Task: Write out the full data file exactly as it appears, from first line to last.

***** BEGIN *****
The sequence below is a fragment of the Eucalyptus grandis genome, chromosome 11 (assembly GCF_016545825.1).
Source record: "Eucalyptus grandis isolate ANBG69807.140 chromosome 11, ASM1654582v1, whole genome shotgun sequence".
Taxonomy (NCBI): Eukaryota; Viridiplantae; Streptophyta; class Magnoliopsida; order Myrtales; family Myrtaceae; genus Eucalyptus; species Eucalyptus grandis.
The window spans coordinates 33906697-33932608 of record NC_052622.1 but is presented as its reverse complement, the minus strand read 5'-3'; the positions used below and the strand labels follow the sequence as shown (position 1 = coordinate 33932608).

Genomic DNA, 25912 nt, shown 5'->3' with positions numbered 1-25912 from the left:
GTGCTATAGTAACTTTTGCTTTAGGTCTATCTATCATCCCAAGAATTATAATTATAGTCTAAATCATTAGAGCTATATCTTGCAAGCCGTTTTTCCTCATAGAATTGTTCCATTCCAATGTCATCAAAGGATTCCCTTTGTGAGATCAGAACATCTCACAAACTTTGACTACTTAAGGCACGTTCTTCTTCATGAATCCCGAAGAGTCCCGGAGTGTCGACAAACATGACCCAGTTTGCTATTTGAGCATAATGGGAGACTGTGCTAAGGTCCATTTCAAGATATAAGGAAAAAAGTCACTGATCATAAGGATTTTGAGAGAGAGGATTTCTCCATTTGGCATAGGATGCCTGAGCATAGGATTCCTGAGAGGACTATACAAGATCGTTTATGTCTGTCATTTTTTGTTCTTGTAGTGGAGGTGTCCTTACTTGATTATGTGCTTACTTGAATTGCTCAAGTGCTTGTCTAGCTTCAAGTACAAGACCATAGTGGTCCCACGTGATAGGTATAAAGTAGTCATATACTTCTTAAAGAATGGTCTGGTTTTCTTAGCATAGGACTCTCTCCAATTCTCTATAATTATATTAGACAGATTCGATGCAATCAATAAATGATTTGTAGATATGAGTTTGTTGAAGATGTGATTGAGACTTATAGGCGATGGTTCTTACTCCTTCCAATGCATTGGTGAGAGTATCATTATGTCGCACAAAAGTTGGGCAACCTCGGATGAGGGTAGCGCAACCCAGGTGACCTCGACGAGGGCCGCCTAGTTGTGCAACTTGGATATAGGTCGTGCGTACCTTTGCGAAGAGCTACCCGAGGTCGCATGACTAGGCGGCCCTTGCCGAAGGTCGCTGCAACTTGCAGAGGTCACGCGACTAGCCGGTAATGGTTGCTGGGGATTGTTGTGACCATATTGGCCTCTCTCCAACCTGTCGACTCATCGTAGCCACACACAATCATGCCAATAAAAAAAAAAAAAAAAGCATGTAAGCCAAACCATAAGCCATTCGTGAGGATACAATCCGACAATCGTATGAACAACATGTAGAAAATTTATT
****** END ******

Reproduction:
The sequence below is a fragment of the Eucalyptus grandis genome, chromosome 11 (assembly GCF_016545825.1).
Source record: "Eucalyptus grandis isolate ANBG69807.140 chromosome 11, ASM1654582v1, whole genome shotgun sequence".
Taxonomy (NCBI): Eukaryota; Viridiplantae; Streptophyta; class Magnoliopsida; order Myrtales; family Myrtaceae; genus Eucalyptus; species Eucalyptus grandis.
The window spans coordinates 33906697-33932608 of record NC_052622.1 but is presented as its reverse complement, the minus strand read 5'-3'; the positions used below and the strand labels follow the sequence as shown (position 1 = coordinate 33932608).

Genomic DNA, 25912 nt, shown 5'->3' with positions numbered 1-25912 from the left:
GTGCTATAGTAACTTTTGCTTTAGGTCTATCTATCATCCCAAGAATTATAATTATAGTCTAAATCATTAGAGCTATATCTTGCAAGCCGTTTTTCCTCATAGAATTGTTCCATTCCAATGTCATCAAAGGATTCCCTTTGTGAGATCAGAACATCTCACAAACTTTGACTACTTAAGGCACGTTCTTCTTCATGAATCCCGAAGAGTCCCGGAGTGTCGACAAACATGACCCAGTTTGCTATTTGAGCATAATGGGAGACTGTGCTAAGGTCCATTTCAAGATATAAGGAAAAAAGTCACTGATCATAAGGATTTTGAGAGAGAGGATTTCTCCATTTGGCATAGGATGCCTGAGCATAGGATTCCTGAGAGGACTATACAAGATCGTTTATGTCTGTCATTTTTTGTTCTTGTAGTGGAGGTGTCCTTACTTGATTATGTGCTTACTTGAATTGCTCAAGTGCTTGTCTAGCTTCAAGTACAAGACCATAGTGGTCCCACGTGATAGGTATAAAGTAGTCATATACTTCTTAAAGAATGGTCTGGTTTTCTTAGCATAGGACTCTCTCCAATTCTCTATAATTATATTAGACAGATTCGATGCAATCAATAAATGATTTGTAGATATGAGTTTGTTGAAGATGTGATTGAGACTTATAGGCGATGGTTCTTACTCCTTCCAATGCATTGGTGAGAGTATCATTATGTCGCACAAAAGTTGGGCAACCTCGGATGAGGGTAGCGCAACCCAGGTGACCTCGACGAGGGCCGCCTAGTTGTGCAACTTGGATATAGGTCGTGCGTACCTTTGCGAAGAGCTACCCGAGGTCGCATGACTAGGCGGCCCTTGCCGAAGGTCGCTGCAACTTGCAGAGGTCACGCGACTAGCCGGTAATGGTTGCTGGGGATTGTTGTGACCATATTGGCCTCTCTCCAACCTGTCGACTCATCGTAGCCACACACAATCATGCCAATAAAAAAAAAAAAAAAAGCATGTAAGCCAAACCATAAGCCATTCGTGAGGATACAATCCGACAATCGTATGAACAACATGTAGAAAATTTATT